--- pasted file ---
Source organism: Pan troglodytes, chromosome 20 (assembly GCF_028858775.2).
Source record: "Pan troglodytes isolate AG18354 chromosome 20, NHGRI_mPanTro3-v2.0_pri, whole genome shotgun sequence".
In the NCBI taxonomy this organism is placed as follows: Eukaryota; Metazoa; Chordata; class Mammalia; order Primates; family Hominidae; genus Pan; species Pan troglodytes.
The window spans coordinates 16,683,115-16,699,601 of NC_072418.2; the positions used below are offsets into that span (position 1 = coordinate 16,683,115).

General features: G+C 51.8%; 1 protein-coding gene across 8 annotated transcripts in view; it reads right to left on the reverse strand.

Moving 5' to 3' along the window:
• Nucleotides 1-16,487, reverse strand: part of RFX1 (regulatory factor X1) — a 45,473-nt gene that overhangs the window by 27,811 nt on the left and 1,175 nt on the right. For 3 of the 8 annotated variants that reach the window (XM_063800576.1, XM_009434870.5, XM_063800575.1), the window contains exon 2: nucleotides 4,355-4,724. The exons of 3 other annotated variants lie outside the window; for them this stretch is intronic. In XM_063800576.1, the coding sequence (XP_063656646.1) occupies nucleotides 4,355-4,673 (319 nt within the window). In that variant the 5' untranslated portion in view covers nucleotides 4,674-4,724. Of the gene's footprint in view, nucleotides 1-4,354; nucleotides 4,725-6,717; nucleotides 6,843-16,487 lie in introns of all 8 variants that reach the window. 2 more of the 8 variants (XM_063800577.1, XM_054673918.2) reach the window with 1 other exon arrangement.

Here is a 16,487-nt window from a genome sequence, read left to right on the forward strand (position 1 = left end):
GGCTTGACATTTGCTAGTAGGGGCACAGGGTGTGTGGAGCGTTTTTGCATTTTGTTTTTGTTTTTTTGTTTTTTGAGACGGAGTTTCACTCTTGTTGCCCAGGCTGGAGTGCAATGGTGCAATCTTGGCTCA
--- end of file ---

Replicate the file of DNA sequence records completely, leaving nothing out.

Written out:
Source organism: Pan troglodytes, chromosome 20 (assembly GCF_028858775.2).
Source record: "Pan troglodytes isolate AG18354 chromosome 20, NHGRI_mPanTro3-v2.0_pri, whole genome shotgun sequence".
In the NCBI taxonomy this organism is placed as follows: Eukaryota; Metazoa; Chordata; class Mammalia; order Primates; family Hominidae; genus Pan; species Pan troglodytes.
The window spans coordinates 16,683,115-16,699,601 of NC_072418.2; the positions used below are offsets into that span (position 1 = coordinate 16,683,115).

General features: G+C 51.8%; 1 protein-coding gene across 8 annotated transcripts in view; it reads right to left on the reverse strand.

Moving 5' to 3' along the window:
• Nucleotides 1-16,487, reverse strand: part of RFX1 (regulatory factor X1) — a 45,473-nt gene that overhangs the window by 27,811 nt on the left and 1,175 nt on the right. For 3 of the 8 annotated variants that reach the window (XM_063800576.1, XM_009434870.5, XM_063800575.1), the window contains exon 2: nucleotides 4,355-4,724. The exons of 3 other annotated variants lie outside the window; for them this stretch is intronic. In XM_063800576.1, the coding sequence (XP_063656646.1) occupies nucleotides 4,355-4,673 (319 nt within the window). In that variant the 5' untranslated portion in view covers nucleotides 4,674-4,724. Of the gene's footprint in view, nucleotides 1-4,354; nucleotides 4,725-6,717; nucleotides 6,843-16,487 lie in introns of all 8 variants that reach the window. 2 more of the 8 variants (XM_063800577.1, XM_054673918.2) reach the window with 1 other exon arrangement.

Here is a 16,487-nt window from a genome sequence, read left to right on the forward strand (position 1 = left end):
GGCTTGACATTTGCTAGTAGGGGCACAGGGTGTGTGGAGCGTTTTTGCATTTTGTTTTTGTTTTTTTGTTTTTTGAGACGGAGTTTCACTCTTGTTGCCCAGGCTGGAGTGCAATGGTGCAATCTTGGCTCA